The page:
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Cat Martini-Rashid | Sleepy Hollow Chesapeakes

Cat Martini-Rashid

Interview with Cat Martini-Rashid, Breeder of Sleepy Hollow Chesapeakes

  1. Please tell us a little bit about yourself. Where do you live? How many years in dogs? How many years as a breeder? What is your kennel name?
  2. What is your “process” for selecting show puppies? Performance puppies?
  3. In your opinion, is your breed in good condition overall? Any trends that warrant concern?
  4. As a Preservation Breeder, can you share your thoughts on the sport today? How’s the judging these days? What do you think about the number of shows?
  5. In your opinion, is social media good for the sport? Is it harmful?
  6. What are the biggest challenges facing the dog show community as a whole today and how can these be addressed?
  7. What are some of the positive changes you’ve seen in the sport over the past decade?

1. I live in Snohomish, Washington. I’ve been into Chesapeake Bay Retrievers for 37-1/2 years; breeding for eight years. My kennel name is Sleepy Hollow Chesapeakes. Most of my dogs hold Hunt titles, top Therapy titles, and Grand Champion titles. I also have two Diabetic Dogs in training. We are a small kennel that breeds quality old lines and we usually have a waiting list.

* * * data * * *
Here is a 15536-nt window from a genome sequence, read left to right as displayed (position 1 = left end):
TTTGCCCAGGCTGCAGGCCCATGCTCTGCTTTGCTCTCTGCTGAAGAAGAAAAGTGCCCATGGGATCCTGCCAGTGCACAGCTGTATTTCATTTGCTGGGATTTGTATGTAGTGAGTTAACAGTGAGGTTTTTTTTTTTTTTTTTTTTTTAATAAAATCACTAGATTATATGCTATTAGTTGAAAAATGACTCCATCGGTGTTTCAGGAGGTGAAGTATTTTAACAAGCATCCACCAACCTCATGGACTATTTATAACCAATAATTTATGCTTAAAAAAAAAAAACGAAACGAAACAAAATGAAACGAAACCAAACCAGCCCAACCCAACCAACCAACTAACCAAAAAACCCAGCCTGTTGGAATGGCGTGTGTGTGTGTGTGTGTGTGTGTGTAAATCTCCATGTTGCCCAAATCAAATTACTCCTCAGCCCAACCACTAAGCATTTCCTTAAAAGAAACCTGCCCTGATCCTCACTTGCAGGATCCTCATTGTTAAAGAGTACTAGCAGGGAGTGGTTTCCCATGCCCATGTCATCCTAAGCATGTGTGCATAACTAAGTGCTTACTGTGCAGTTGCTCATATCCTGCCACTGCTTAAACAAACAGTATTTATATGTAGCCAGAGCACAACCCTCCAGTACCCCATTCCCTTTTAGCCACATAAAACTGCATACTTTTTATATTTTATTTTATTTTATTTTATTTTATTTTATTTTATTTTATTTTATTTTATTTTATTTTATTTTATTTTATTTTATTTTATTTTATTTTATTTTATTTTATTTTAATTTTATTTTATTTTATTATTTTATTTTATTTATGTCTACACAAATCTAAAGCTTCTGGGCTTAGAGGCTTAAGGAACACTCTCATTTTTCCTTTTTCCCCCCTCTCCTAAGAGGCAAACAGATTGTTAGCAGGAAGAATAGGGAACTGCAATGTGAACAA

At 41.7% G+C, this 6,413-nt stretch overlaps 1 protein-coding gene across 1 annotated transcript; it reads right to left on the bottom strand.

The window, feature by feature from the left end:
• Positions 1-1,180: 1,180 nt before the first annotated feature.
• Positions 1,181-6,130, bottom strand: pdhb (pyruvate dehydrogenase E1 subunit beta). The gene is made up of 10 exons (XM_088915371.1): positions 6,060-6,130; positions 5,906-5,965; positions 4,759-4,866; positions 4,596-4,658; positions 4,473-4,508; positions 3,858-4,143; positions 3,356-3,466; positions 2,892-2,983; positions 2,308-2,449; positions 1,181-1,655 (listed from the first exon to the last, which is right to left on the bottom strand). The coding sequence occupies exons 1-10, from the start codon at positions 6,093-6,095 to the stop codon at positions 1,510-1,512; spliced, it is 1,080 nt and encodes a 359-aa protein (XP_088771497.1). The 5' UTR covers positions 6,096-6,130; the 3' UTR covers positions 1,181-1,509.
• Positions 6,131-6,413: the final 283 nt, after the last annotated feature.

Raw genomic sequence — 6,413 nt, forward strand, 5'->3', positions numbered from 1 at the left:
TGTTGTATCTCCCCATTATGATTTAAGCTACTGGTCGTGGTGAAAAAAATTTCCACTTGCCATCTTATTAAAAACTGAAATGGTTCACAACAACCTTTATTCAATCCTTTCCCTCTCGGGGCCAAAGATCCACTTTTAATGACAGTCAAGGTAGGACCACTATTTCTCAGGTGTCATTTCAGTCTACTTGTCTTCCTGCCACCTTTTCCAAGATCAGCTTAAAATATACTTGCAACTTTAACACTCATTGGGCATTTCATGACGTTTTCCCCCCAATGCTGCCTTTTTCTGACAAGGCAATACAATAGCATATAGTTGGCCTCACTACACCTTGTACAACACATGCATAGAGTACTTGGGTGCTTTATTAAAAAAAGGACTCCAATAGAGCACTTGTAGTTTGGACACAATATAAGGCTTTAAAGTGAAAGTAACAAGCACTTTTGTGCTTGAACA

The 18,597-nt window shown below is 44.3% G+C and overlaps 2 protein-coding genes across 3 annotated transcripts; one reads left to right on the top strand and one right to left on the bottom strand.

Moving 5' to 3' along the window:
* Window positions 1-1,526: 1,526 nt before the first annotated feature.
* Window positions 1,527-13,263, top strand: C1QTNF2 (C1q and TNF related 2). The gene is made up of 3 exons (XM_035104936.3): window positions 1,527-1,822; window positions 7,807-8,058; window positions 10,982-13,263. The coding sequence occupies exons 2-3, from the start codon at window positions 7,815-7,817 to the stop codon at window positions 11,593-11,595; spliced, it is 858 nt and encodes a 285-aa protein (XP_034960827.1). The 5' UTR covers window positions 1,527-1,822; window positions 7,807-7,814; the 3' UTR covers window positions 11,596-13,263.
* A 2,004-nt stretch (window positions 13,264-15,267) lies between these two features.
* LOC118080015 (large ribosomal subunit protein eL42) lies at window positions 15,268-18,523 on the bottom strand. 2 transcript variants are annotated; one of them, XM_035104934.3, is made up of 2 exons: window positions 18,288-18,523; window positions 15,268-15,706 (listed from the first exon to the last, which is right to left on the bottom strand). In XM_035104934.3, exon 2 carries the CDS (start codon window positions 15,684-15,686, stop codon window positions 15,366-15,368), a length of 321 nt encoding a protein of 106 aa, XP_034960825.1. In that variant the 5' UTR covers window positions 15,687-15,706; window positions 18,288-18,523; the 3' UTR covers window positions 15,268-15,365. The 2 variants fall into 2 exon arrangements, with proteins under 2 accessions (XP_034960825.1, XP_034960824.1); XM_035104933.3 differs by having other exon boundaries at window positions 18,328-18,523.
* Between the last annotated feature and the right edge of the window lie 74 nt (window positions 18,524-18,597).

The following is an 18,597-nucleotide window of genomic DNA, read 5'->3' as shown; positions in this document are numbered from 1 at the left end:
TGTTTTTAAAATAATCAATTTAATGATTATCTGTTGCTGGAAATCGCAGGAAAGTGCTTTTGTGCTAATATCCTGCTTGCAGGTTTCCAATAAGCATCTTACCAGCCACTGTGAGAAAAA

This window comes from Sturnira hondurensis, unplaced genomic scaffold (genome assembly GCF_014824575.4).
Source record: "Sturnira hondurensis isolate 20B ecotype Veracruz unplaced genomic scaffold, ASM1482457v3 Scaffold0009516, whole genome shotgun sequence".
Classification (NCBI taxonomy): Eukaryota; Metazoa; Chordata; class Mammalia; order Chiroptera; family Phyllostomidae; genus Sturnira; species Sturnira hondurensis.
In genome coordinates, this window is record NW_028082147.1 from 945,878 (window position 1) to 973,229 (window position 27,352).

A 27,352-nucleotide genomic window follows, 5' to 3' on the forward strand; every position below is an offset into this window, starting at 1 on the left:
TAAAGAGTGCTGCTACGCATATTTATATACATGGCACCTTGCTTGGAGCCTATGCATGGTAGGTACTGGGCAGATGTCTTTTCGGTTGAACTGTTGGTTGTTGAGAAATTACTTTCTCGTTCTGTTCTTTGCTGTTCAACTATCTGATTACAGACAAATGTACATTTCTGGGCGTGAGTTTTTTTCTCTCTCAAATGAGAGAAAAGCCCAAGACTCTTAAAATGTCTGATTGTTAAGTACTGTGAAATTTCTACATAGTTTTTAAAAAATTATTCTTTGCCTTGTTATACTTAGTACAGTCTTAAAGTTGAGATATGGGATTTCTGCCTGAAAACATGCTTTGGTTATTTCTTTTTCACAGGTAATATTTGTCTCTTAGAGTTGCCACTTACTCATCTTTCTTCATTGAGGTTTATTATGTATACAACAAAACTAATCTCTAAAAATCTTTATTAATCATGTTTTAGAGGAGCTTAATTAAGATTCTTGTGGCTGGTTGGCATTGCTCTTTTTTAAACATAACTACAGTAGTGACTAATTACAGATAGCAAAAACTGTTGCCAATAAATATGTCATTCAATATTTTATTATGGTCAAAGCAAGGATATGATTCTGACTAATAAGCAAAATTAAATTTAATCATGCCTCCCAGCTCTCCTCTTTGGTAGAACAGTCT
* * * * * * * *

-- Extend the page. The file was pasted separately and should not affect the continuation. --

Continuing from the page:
2. I watch how the puppies look and how they gait. For Performance puppies, we start playing with pheasant and duck wings. When they’re six weeks old they are retrieving small baby puppy toys. That is how they are evaluated.

3. Yes, our breed is, overall, one of the best breeds that wears many different hats.

4. I like that our Chesapeakes can be in the field retrieving ducks but then hit the show without a problem, and then when they’re home they can be Diabetic Service Dogs or Therapy Dogs. As for the judging at shows, I’m not sure how they are these days. I budget for a handler and she shows the dogs. We need a lot more shows for the West Coast Chesapeake Bay Retrievers.

5. I think that with everything about social media, there’s good and bad. The good thing is you know about more shows, more Hunt Tests, more Field Trials. The bad thing is there’s a lot of judge bashing and poor sportsmanship going on.

6. I think the biggest challenges that the dog community is facing are there’s not enough shows on the West Coast (you certainly have to drive a long way to go for shows) and how you can dress. Perhaps getting together and reaching out to the AKC for more shows?

7. Positive changes? That would be social media, where you can see where all the shows are; East Coast and West Coast.